Fifteen years ago, Katie Stokes’ job didn’t exist. Social media has changed the landscape of our lives and has dramatically shifted the world of marketing and public relations.
We sat down with Katie, the owner of Blab Media to discuss the realm of Professional Occupations in Advertising, Marketing, and Public Relations and how she makes it work as a young entrepreneur in Windsor.
Katie was born and raised in Windsor, Ontario. She studied advertising at St. Clair College before starting a career in marketing and creating her own business with her colleague.
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We met with Katie at her remote office at Cafe March 21st to discuss her work:
What do you do?
All kinds of magical things: social media strategy, workshops, training. I help businesses get social online so I maintain their social platforms. I do blog writing and content creation for the web.
How did you get started?
Quite a few years ago, I got a job working as a marketing assistant in Windsor after I graduated from St. Clair College’s advertising program. I was working for a company that didn’t care that much about social media and did not think that they were suited for it. I worked alongside someone who ended up becoming my business partner with Blab and we convinced them that social media was important and that they should explore it.
After we finished doing that, every so often, we would meet up on our lunch break and chat about how fun that was and how we could probably do this on our own and charge money for it. We would hash out ideas about what we would do for a business, if we were to start it.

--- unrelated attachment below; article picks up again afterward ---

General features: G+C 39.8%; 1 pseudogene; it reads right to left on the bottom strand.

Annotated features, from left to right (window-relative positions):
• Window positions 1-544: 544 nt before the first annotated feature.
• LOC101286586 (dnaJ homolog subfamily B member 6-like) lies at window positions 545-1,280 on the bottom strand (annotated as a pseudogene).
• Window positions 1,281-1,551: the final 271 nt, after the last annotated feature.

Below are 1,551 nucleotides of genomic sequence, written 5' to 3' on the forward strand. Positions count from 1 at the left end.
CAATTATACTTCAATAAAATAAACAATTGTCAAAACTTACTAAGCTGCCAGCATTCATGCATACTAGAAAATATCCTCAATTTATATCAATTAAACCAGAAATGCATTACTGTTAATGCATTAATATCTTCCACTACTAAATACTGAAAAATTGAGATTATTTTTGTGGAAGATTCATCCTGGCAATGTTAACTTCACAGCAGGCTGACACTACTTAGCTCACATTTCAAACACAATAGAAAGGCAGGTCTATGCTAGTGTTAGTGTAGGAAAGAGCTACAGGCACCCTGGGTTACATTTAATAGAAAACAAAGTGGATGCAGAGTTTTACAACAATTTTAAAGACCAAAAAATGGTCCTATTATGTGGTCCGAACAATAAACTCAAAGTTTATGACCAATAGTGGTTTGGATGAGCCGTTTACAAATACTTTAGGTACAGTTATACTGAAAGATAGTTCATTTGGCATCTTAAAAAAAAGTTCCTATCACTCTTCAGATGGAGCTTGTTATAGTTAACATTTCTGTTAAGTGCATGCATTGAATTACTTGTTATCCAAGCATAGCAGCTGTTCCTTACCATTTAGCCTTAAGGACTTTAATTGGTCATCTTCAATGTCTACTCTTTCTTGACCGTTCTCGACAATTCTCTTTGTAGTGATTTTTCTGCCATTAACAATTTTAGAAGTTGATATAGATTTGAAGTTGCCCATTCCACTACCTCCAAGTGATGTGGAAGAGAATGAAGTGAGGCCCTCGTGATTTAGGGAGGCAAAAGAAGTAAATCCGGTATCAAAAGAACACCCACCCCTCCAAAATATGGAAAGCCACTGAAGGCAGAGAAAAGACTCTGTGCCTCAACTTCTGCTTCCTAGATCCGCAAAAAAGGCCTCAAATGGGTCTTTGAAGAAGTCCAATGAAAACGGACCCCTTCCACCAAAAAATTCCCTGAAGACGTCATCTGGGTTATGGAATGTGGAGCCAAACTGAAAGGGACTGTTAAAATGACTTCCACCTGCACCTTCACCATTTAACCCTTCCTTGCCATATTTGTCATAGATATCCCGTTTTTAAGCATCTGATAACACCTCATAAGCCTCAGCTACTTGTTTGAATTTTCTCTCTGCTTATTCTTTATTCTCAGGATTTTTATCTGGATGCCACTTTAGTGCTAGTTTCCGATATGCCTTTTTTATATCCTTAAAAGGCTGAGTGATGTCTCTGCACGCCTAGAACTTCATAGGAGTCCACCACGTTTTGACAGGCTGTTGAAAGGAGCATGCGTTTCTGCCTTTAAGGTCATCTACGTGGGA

When my contract ended, I went out and started working on a business plan while my partner at the time, kept her job. By the time we had it all figured out, she was able to quit her job and were started Blab.
What kind of companies do you represent?
The industries range a lot. It’s anyone from an artist or maker who works out of their own home, all the way up to multi-million dollar businesses that have marketing departments but need support.
We do everything from big to small: green houses, beauty products and businesses, individual event marketing and promotion, dental, real estate, etc.,.
What does an average day look like?
My day consists of scheduling content, curating content or sourcing it online, working on strategy documents for clients, creating training schedules and programs for clients, writing content for blogs (including my own). I also have to make sure I’m not forgetting my own work in the midst of all the client work.
Where do you work everyday?
I work from home. I also work part-time at Imaginative Group, where I do the same thing for their clients. My day to day is fairly structured. Working from home can be difficult because if you don’t stay on task, it’s very easy to accidentally watch the Food Network for 6 hours and not get anything accomplished.
I work from a lot of lists and use a lot of apps to help keep me on track with tasks. I use a lot of software for scheduling and create content so that way I always have actionable steps I need to take.
What’s your favourite and least favourite part of your job?